RCo5 type compounds (R being a rare earth element) have the crystal structure of the hexagonal system, as illustrated in FIG. 2a. In FIG. 2a, the small circle indicates the cobalt element and the large circle having dots indicates the rare earth element. When the direction of easy magnetization of the RCo5 type compound is parallel to the c-axis ([0001]direction) of the crystal, the state is indicated by the symbol "A" in FIGS. 2b and 3. When the direction of easy magnetization is in the basal plane ((0001)plane) of the crystal, the state is indicated by the symbol "P" in FIGS. 2b and 3. When the direction of easy magnetization is present between the c-axis and the basal plane, for example on a surface of an imaged cone, the state being intermediate between the A state and P state is indicated by the symbol "C" in FIGS. 2b and 3. Temperature dependence of the direction of easy magnetization of RCo5 type rare earth cobalt compounds is shown in FIG. 3 (cf. the Bulletin of the Japan Institute of Metals, Vol. 16, No. 2, 1977, page 83).

As is obvious from FIG. 3, when the rare earth element is praseodymium (Pr), neodymium (Nd), terbium (Tb) or holmium (Ho), the direction of easy magnetization varies, depending upon temperature. Particularly, the direction of easy magnetization of NdCo5 and TbCo5 can vary from the P state to the A state via the C state. As to the rest of the RCo5 type compounds, the direction of easy magnetization is constant in the A state. The broken lines in FIG. 3 denote the undetermined or presumed state of the direction of easy magnetization.

As to the R2 Co17 type rare earth cobalt compounds, temperature dependence of the direction of easy magnetization is shown in FIG. 4 (cf. the same page of the above mentioned reference). In FIG. 4, the symbols A, C and P and the broken lines have the same meaning as explained above. The direction of easy magnetization of the Lu2 Co17 compound only can vary from the P state to the C state. There is no R2 Co17 type compound of which the direction of easy magnetization can vary from the P state to the A state via the C state.

The direction of easy magnetization of Y1-x Ndx Co5 compound varies depending upon temperature, as illustrated in FIG. 5, when the molar ratio parameter "x" is 0.25, 0.50, 0.75 and 1. In FIG. 5, the symbol "β" indicated at the ordinate means the angle between the c-axis of the crystal and the direction of easy magnetization. As can be seen from FIG. 5, a transition temperature range wherein the angle β varies from 90 degrees to zero degrees (i.e. the direction of easy magnetization varies from the P state to the A state) can change, depending on the composition of the rare earth elements (i.e. the molar ratio "x"). In this case, for example, the transition temperature range of NdCo5 ("x" being 1) is from 230 to 285 K. (i.e. from -43 to 12 C.).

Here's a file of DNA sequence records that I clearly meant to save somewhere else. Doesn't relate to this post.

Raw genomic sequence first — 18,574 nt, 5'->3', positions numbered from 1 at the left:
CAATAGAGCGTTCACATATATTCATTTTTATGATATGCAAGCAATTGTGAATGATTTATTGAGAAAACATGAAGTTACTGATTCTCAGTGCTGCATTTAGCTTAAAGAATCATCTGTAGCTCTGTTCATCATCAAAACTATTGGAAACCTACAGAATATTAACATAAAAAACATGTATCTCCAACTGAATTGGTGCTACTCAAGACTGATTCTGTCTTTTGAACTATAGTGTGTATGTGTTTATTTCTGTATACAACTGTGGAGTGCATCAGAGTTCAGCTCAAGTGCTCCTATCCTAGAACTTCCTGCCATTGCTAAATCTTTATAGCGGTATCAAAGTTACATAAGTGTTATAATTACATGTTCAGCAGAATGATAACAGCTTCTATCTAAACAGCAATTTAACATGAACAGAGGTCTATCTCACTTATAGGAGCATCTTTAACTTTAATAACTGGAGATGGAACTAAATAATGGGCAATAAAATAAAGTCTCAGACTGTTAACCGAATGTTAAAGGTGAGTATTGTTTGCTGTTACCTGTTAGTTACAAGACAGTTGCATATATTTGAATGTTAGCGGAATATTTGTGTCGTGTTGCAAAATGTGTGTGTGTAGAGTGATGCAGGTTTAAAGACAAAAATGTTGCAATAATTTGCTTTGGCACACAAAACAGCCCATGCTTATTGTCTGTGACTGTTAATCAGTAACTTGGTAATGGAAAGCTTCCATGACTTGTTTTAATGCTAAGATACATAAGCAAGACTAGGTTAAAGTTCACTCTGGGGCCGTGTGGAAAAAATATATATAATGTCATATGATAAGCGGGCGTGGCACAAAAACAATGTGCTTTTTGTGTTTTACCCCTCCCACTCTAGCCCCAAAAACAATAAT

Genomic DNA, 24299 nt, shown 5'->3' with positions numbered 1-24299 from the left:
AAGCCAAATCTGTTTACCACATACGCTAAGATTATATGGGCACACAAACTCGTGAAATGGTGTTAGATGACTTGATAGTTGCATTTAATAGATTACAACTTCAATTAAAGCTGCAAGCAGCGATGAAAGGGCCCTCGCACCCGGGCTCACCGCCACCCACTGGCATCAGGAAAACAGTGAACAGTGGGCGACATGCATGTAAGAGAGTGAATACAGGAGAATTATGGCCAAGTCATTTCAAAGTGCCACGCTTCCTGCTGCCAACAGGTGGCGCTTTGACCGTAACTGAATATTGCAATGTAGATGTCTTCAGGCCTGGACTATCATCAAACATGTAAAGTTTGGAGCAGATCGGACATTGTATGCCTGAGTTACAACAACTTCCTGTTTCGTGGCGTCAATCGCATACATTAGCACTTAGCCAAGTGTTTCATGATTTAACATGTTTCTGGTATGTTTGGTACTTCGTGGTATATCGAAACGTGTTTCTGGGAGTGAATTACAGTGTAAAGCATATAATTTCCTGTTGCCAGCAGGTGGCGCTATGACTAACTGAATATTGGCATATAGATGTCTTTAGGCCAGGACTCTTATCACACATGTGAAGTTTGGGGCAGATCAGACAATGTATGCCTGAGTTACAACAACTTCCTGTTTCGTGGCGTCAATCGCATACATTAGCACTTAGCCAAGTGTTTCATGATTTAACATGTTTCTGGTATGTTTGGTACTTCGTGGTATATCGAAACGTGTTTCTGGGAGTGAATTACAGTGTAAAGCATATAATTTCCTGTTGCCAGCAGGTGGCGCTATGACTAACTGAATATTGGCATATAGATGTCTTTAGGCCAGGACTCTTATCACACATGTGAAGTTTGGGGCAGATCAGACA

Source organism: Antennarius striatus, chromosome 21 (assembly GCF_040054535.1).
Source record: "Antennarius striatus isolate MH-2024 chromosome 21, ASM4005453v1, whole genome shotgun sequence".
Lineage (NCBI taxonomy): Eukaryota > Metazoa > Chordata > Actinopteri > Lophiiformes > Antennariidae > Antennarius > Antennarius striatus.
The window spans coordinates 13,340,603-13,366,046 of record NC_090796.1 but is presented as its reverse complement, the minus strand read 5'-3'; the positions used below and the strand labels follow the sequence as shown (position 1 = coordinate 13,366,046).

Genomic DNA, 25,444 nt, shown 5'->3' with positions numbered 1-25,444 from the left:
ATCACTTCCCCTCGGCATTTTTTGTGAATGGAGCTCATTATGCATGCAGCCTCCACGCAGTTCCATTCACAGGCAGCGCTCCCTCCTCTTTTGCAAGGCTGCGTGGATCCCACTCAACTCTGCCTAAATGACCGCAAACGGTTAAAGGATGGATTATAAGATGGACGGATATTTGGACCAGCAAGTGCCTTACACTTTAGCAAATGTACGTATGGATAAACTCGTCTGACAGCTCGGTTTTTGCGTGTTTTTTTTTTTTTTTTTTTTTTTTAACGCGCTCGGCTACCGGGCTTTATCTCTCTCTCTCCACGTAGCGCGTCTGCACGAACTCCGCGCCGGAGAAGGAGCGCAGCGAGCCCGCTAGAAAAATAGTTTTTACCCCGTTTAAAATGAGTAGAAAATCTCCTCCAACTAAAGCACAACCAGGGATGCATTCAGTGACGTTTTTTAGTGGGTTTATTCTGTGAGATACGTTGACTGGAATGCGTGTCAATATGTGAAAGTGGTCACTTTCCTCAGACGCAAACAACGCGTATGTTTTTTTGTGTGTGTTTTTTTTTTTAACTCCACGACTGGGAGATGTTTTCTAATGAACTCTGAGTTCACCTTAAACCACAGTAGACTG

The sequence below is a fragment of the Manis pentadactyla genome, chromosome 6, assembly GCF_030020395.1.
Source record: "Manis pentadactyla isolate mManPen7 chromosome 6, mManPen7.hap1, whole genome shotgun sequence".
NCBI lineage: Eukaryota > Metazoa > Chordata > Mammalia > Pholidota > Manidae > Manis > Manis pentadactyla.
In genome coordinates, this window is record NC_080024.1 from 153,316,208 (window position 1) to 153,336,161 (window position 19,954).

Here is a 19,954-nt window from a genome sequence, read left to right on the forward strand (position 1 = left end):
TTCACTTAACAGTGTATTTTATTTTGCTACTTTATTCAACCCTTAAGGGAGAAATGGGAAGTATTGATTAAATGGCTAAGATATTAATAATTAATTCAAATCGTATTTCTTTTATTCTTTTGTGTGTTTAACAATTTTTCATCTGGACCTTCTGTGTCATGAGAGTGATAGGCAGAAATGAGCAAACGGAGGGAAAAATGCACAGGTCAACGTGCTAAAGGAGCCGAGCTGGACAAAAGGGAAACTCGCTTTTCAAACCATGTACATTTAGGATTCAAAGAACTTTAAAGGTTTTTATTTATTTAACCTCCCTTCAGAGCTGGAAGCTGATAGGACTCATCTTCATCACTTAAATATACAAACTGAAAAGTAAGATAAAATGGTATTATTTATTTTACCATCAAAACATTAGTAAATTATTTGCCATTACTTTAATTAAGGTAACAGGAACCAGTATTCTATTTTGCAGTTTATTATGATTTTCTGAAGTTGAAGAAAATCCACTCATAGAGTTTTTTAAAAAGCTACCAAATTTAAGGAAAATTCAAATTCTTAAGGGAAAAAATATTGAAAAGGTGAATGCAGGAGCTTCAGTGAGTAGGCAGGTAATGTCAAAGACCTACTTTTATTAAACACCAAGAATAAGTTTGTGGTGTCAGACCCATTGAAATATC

Furthermore, the direction of easy magnetization of the DyCoz compound varies depending upon temperature, as is illustrated in FIG. 6, when the molar ratio parameter "z" is 4.4, 4.6, 5.0 and 5.3. As can be seen from FIG. 6, the transition temperature range can be changed, depending the composition of the dysprosium cobalt compound (i.e. the molar ratio "z"). The data of FIG. 6 were obtained as a result of the present inventor's experiments. Test pieces of DyCoz compounds were produced in accordance with the process for producing a magnetic body proposed by the present inventors as U.S. Pat. Nos. 4,347,201 and 4,459,248 (European Patent Application No. 79302389.6 i.e., EP-A-0010960). The process is disclosed in column 6, lines 10-18, and 50-52, and column 10, lines 20-17, of U.S. Pat. No. 4,347,201, and in column 6, lines 11-19 and 51-53 and column 10, lines 20-27, of U.S. Pat. No. 4,459,248). The DyCoz compound has a disadvantage, i.e. a relative low saturation magnetization, as shown in Table 1, therefore, when the DyCoz compound body is used as a switch element of a temperature sensitive device, the switching property of the switch element is low so that the device has a disadvantageously large size.